By Angelique H. Caffrey
To say traveling is a passion for Pennsylvania Representative Matthew Baker might be a bit of an understatement. During his lifetime, he’s been privileged to visit about 35 countries, Morocco being among the most exotic. His trips around the world began in his youth, when his older sister began taking him with her on excursions. Not only did those travels open his eyes to the rest of the world, but they made him appreciate his hometown of Westfield.
He recalls his journeys with her fondly: “She was 12 years older. Since we didn’t grow up together at home, we traveled. We got to know each other. Every year, we took a major trip. I learned a lot culturally and educationally.” Sadly, Baker’s sister died more than a decade ago from diabetes-related complications. Baker helped take care of her before she passed away, making sure she received the attention she deserved during her final years, a testament to their unique bond.
Today, Baker’s most frequent excursions take place along Route 15, heading from his congressional district in the northern tier of the commonwealth to Harrisburg. Since the early 1990s, he’s taken this route, representing his constituents from a decidedly rural part of the state. It’s a position he never sought to hold in his early years, but is privileged to have.
Like many of his colleagues in the House, Baker began his career in the public sector. After graduating from college, he worked in a Wellsboro law firm whose senior partner was Chairman of the House Judiciary Committee. At that time, Representatives didn’t have appointed staff members to help them, so the senior partner asked Baker to fill the role of staffer. “He wanted to hire me for two jobs: District Aide and law firm worker. We didn’t have to have separate State Representative offices then; you could just work out of your law firm.”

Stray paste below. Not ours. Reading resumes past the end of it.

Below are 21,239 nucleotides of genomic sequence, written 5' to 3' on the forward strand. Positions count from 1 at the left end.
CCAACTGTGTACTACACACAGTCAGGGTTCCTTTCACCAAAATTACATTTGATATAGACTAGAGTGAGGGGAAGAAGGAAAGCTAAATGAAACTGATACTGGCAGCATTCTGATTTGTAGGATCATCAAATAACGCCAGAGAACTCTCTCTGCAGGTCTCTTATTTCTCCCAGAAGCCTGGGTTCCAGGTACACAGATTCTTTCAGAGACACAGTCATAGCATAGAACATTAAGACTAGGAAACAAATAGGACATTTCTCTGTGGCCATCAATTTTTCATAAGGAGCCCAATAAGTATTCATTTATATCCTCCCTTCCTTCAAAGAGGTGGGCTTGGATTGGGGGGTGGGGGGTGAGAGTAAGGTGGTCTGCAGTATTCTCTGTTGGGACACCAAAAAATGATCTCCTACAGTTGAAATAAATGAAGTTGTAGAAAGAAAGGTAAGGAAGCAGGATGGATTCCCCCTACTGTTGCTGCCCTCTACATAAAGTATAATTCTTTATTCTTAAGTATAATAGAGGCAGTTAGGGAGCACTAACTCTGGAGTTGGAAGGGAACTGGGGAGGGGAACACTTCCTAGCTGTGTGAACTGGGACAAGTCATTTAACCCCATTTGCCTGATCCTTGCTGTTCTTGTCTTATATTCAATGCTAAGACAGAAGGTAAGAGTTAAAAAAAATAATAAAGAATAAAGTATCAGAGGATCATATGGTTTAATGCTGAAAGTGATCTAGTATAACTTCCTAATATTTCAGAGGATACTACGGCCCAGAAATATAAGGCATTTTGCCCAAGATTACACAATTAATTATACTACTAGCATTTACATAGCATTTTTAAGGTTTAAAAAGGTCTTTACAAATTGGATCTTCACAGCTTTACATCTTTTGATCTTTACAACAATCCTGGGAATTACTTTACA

For more than 12 years, Baker did double-duty. Along the way, he fell in love with public service. “Handling hundreds of constituent requests for services and concerns every day really taught me a lot about the law and law-making,” he says. When his supervisor passed away due to cancer, the firm asked Baker to run for the House seat. It took four years for him to agree, and he won. Because the laws had since changed, Baker opened a separate State Representative office and has worked there ever since.
Next year, Baker will be the fourth-ranking senior member of the House, which gives him a novel perspective on the PA legislature. He’s seen plenty of changes, including the advent of social media and emails. He firmly believes in concentrating on the positives of those changes. He also strives to show respect in all areas of his life. “I love to write personal notes to everyone,” he explains. “I think it shows civility and allows people to find common ground. We need more civility.”
He’s pleased that the transparency and accountability has grown in the legislature. “In the 1970s, there didn’t seem to be as much information available to the general public with what was happening,” he says. “Now, people can track bills and amendments, as well as how a person voted. People have more access to their legislators and are more engaged.”
Baker has spent his lifetime focused on his career, and he considers his constituents to be an extended family. His wife, whom he met locally and married 27 years ago, has steadfastly supported him through long days and nights. Though Baker’s journeys are less global these days, he still has a heart for learning. He fills his free time with reading, which he feels keeps him grounded. “I have a personal devotion, a daily devotion, every day. Being faith-based is the constant in my life that keeps me focused.”